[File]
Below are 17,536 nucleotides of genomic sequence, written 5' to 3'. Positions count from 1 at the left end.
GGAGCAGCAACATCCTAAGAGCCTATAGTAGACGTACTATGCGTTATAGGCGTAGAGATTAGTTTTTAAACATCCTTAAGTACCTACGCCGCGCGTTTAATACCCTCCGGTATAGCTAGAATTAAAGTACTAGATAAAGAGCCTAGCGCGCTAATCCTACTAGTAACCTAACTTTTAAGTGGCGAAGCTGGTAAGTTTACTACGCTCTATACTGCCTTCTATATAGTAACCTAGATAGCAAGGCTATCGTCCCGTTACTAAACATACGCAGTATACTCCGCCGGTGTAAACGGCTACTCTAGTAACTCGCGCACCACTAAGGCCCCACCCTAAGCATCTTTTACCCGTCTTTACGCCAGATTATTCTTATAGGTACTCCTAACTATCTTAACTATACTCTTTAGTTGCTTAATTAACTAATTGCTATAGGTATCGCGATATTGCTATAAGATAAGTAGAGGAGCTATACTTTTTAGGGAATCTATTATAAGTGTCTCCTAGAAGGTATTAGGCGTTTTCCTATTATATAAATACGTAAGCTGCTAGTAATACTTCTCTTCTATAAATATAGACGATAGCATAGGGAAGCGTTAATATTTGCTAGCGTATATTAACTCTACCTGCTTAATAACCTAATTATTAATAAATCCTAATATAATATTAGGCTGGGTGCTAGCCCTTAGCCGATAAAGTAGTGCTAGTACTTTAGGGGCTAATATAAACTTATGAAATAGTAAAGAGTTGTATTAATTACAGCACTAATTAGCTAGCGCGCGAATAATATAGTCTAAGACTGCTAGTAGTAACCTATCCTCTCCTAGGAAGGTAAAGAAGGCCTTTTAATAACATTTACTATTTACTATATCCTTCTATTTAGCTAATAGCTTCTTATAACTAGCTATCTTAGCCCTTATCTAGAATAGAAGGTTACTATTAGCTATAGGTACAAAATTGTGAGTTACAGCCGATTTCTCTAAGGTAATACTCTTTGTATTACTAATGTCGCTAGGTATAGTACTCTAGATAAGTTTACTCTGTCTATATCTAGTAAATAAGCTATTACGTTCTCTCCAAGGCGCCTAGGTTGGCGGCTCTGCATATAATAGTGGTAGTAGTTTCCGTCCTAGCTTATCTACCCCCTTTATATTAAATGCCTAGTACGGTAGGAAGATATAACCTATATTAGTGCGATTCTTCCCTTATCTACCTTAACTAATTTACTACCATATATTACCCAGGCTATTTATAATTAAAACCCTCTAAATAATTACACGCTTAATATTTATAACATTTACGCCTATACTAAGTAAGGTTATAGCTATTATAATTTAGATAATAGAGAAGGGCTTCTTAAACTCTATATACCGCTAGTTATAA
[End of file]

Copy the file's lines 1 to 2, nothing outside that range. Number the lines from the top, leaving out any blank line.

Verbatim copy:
Below are 17,536 nucleotides of genomic sequence, written 5' to 3'. Positions count from 1 at the left end.
GGAGCAGCAACATCCTAAGAGCCTATAGTAGACGTACTATGCGTTATAGGCGTAGAGATTAGTTTTTAAACATCCTTAAGTACCTACGCCGCGCGTTTAATACCCTCCGGTATAGCTAGAATTAAAGTACTAGATAAAGAGCCTAGCGCGCTAATCCTACTAGTAACCTAACTTTTAAGTGGCGAAGCTGGTAAGTTTACTACGCTCTATACTGCCTTCTATATAGTAACCTAGATAGCAAGGCTATCGTCCCGTTACTAAACATACGCAGTATACTCCGCCGGTGTAAACGGCTACTCTAGTAACTCGCGCACCACTAAGGCCCCACCCTAAGCATCTTTTACCCGTCTTTACGCCAGATTATTCTTATAGGTACTCCTAACTATCTTAACTATACTCTTTAGTTGCTTAATTAACTAATTGCTATAGGTATCGCGATATTGCTATAAGATAAGTAGAGGAGCTATACTTTTTAGGGAATCTATTATAAGTGTCTCCTAGAAGGTATTAGGCGTTTTCCTATTATATAAATACGTAAGCTGCTAGTAATACTTCTCTTCTATAAATATAGACGATAGCATAGGGAAGCGTTAATATTTGCTAGCGTATATTAACTCTACCTGCTTAATAACCTAATTATTAATAAATCCTAATATAATATTAGGCTGGGTGCTAGCCCTTAGCCGATAAAGTAGTGCTAGTACTTTAGGGGCTAATATAAACTTATGAAATAGTAAAGAGTTGTATTAATTACAGCACTAATTAGCTAGCGCGCGAATAATATAGTCTAAGACTGCTAGTAGTAACCTATCCTCTCCTAGGAAGGTAAAGAAGGCCTTTTAATAACATTTACTATTTACTATATCCTTCTATTTAGCTAATAGCTTCTTATAACTAGCTATCTTAGCCCTTATCTAGAATAGAAGGTTACTATTAGCTATAGGTACAAAATTGTGAGTTACAGCCGATTTCTCTAAGGTAATACTCTTTGTATTACTAATGTCGCTAGGTATAGTACTCTAGATAAGTTTACTCTGTCTATATCTAGTAAATAAGCTATTACGTTCTCTCCAAGGCGCCTAGGTTGGCGGCTCTGCATATAATAGTGGTAGTAGTTTCCGTCCTAGCTTATCTACCCCCTTTATATTAAATGCCTAGTACGGTAGGAAGATATAACCTATATTAGTGCGATTCTTCCCTTATCTACCTTAACTAATTTACTACCATATATTACCCAGGCTATTTATAATTAAAACCCTCTAAATAATTACACGCTTAATATTTATAACATTTACGCCTATACTAAGTAAGGTTATAGCTATTATAATTTAGATAATAGAGAAGGGCTTCTTAAACTCTATATACCGCTAGTTATAA